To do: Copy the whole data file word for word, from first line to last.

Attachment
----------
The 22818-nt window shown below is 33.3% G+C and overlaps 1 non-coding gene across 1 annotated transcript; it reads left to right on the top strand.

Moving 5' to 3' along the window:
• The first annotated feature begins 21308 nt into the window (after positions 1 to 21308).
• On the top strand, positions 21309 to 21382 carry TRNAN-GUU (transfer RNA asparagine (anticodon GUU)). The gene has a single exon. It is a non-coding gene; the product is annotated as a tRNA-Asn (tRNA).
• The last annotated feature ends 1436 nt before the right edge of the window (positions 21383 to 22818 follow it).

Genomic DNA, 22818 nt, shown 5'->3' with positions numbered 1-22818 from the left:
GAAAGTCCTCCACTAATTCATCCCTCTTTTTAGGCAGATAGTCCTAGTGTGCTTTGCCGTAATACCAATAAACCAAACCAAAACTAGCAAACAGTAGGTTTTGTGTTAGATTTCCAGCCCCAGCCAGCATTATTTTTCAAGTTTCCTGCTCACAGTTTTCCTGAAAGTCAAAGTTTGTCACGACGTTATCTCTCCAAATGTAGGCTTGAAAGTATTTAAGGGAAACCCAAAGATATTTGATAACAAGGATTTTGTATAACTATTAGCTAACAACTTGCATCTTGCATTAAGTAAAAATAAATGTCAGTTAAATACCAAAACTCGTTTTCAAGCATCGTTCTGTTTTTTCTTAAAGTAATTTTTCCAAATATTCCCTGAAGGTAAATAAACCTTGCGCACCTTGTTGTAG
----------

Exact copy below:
The 22818-nt window shown below is 33.3% G+C and overlaps 1 non-coding gene across 1 annotated transcript; it reads left to right on the top strand.

Moving 5' to 3' along the window:
• The first annotated feature begins 21308 nt into the window (after positions 1 to 21308).
• On the top strand, positions 21309 to 21382 carry TRNAN-GUU (transfer RNA asparagine (anticodon GUU)). The gene has a single exon. It is a non-coding gene; the product is annotated as a tRNA-Asn (tRNA).
• The last annotated feature ends 1436 nt before the right edge of the window (positions 21383 to 22818 follow it).

Genomic DNA, 22818 nt, shown 5'->3' with positions numbered 1-22818 from the left:
GAAAGTCCTCCACTAATTCATCCCTCTTTTTAGGCAGATAGTCCTAGTGTGCTTTGCCGTAATACCAATAAACCAAACCAAAACTAGCAAACAGTAGGTTTTGTGTTAGATTTCCAGCCCCAGCCAGCATTATTTTTCAAGTTTCCTGCTCACAGTTTTCCTGAAAGTCAAAGTTTGTCACGACGTTATCTCTCCAAATGTAGGCTTGAAAGTATTTAAGGGAAACCCAAAGATATTTGATAACAAGGATTTTGTATAACTATTAGCTAACAACTTGCATCTTGCATTAAGTAAAAATAAATGTCAGTTAAATACCAAAACTCGTTTTCAAGCATCGTTCTGTTTTTTCTTAAAGTAATTTTTCCAAATATTCCCTGAAGGTAAATAAACCTTGCGCACCTTGTTGTAG